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United States v. James

United States District Court, D. Nevada

June 6, 2018

UNITED STATES OF AMERICA, Plaintiff,
v.
EVERLY JAMES Defendant.

          AMENDED ORDER AND REPORT OF FINDINGS AND RECOMMENDATION (MOT SUPPRESS - ECF NO. 203)

          PEGGY A. LEEN UNITED STATES MAGISTRATE JUDGE

         This amendment VACATES the portion of the court's Order (ECF No. 272) denying as moot Defendant Everly James' Motion to Suppress Evidence (ECF No. 203) and instead RECOMMENDS that the district judge deny the motion as moot.

         On February 9, 2018, the court: (1) denied Mr. James' suppression motion as moot, (2) precluded the government from introducing any evidence seized pursuant to the search warrant at issue in the motion to suppress during its case-in-chief, and (3) precluded the government from using any additional evidence obtained as a result of the hotel warrant during its case-in-chief under the fruit of the poisonous tree doctrine. Order (ECF No. 272).

         On May 18, 2018, James filed a pro se Motion to Set Conference (ECF No. 349) in which he argued a magistrate judge lacked authority to decide his suppression motion in an order and only had authority to file a report of findings and recommendation pursuant to 28 U.S.C. § 636(b)(1)(B). He lost confidence in his appointed counsel who would not file an objection or appeal of the order, argued the decision was clearly erroneous and contrary to law, and asked for another lawyer to represent him as appointed counsel declined to file an objection.

         28 U.S.C. § 636 specifically addresses the jurisdiction and authority of magistrate judges. As relevant here, magistrate judges may “hear and determine any pretrial matter pending before the court” with the exception of dispositive motions. 28 U.S.C. § 636(b)(1)(A).[1] A district judge may refer a motion to suppress evidence to a magistrate judge for a report of findings and recommendation. 28 U.S.C. § 636(b)(1)(B). Pursuant to local practice in the unofficial southern division of the District of Nevada, motions to suppress are generally referred to magistrate judges to “review it, conduct any necessary evidentiary or other hearings, and file findings and recommendations for disposition by the district judge.” LR IB 1-4(h). With respect to non-dispositive pretrial orders, the assigned district judge “may reconsider any pretrial matter” decided by a magistrate judge where a party shows that “the magistrate judge's order is clearly erroneous or contrary to law.” 28 U.S.C. § 636(b)(1)(B). A magistrate judge's recommendation on a motion to suppress requires the district judge to conduct a de novo review. Id.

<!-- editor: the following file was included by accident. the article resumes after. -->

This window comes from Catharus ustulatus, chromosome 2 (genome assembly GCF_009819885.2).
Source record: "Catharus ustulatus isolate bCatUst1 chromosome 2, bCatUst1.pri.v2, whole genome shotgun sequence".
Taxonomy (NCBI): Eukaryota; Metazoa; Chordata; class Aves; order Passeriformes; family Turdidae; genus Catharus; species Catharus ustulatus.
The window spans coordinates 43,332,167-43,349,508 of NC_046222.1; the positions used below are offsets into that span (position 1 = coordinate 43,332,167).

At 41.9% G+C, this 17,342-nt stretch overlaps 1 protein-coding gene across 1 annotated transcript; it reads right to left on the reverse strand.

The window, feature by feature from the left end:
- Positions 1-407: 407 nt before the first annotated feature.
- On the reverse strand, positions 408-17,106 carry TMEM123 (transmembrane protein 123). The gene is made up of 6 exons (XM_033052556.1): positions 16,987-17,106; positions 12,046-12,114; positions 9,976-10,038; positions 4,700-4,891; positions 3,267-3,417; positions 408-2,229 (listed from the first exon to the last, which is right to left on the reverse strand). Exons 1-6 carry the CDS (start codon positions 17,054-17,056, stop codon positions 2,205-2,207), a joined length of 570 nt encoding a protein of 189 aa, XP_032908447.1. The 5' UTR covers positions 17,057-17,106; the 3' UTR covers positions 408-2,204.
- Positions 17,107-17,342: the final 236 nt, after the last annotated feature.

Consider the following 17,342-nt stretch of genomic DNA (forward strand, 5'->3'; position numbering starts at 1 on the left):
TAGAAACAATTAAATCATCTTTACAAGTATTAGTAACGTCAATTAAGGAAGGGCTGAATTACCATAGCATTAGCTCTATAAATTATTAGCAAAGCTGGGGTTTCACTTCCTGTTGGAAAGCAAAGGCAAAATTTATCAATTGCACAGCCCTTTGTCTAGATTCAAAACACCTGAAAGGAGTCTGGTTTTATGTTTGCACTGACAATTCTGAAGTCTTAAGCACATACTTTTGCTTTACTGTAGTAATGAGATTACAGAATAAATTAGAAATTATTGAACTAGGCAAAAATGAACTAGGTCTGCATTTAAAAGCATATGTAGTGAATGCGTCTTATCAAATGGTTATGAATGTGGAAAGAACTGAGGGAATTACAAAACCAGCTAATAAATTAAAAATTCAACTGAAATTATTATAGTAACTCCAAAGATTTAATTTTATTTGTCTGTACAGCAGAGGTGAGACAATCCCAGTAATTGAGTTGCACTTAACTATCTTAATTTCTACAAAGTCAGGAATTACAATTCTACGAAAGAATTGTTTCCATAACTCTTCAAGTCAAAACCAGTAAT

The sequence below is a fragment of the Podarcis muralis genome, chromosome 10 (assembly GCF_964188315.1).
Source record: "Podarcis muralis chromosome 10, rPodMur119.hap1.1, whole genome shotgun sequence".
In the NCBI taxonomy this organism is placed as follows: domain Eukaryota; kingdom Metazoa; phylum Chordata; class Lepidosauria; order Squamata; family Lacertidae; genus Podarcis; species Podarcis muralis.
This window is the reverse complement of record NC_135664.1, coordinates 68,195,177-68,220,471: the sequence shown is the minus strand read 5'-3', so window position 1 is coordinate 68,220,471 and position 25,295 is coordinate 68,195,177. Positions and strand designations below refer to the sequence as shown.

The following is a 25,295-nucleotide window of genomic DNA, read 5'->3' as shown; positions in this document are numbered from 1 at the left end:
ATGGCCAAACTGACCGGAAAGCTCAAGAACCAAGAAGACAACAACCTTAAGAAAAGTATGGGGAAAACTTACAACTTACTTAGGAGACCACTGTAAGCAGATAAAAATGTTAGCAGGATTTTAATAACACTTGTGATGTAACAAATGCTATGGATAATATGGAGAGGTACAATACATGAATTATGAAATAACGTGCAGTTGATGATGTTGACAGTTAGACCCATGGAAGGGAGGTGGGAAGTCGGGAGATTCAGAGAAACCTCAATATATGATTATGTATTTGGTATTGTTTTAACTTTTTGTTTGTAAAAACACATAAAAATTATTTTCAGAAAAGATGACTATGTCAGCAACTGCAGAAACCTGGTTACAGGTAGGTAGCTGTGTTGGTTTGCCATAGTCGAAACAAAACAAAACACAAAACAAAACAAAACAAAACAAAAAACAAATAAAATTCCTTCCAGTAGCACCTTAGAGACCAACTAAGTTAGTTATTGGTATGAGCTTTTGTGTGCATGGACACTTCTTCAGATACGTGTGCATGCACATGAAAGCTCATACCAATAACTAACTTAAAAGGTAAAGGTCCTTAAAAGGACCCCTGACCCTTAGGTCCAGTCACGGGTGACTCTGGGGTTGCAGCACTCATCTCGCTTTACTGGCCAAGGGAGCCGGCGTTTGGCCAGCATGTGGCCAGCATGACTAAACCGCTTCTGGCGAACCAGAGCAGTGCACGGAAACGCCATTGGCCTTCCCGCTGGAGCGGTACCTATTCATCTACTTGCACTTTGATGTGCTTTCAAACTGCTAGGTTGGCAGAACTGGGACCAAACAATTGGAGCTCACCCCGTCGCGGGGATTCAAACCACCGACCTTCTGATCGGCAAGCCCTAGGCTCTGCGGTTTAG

Here, the court entered the ruling as an order because of the government's response to the motion to suppress represented that it would not use the evidence recovered in executing the search warrant or any fruits of the warrant in its case-in-chief. As a result, there was nothing to suppress. The court therefore entered an order denying James' motion as moot because it was not dispositive. James' strenuously objects that the court exceeded its authority in entering an order instead of a report of findings and recommendation. James asked for substitute counsel because his appointed attorney did not and would not file an objection to the order demanding a Franks hearing, which James believes is mandatory. The court granted Mr. Oram's motion to withdraw at a hearing on May 31, 2018, and appointed substitute counsel, Todd Leventhal.

         At the May 31 hearing the court indicated that it would enter an amended decision in the form of a report and recommendation recommending denial of the motion to suppress as moot coupled with an order enforcing the government's agreement not to use the evidence derived from the search warrant at issue or its fruits in its case-in-chief, and giving defense counsel 14 days from the amended decision to file an objection. Mr. Leventhal asked that the court hold off entering the amended decision so that he could confer with government counsel to determine whether the government would take a different position if an objection was filed. The court granted the request and continued the matter to June 5, 2018. During today's hearing Mr. Lopez stated that the government would not retrench from its agreement not to introduce evidence obtained from the search warrant or derivative evidence if the defense filed an objection. Defense counsel therefore requested that this amended decision issue.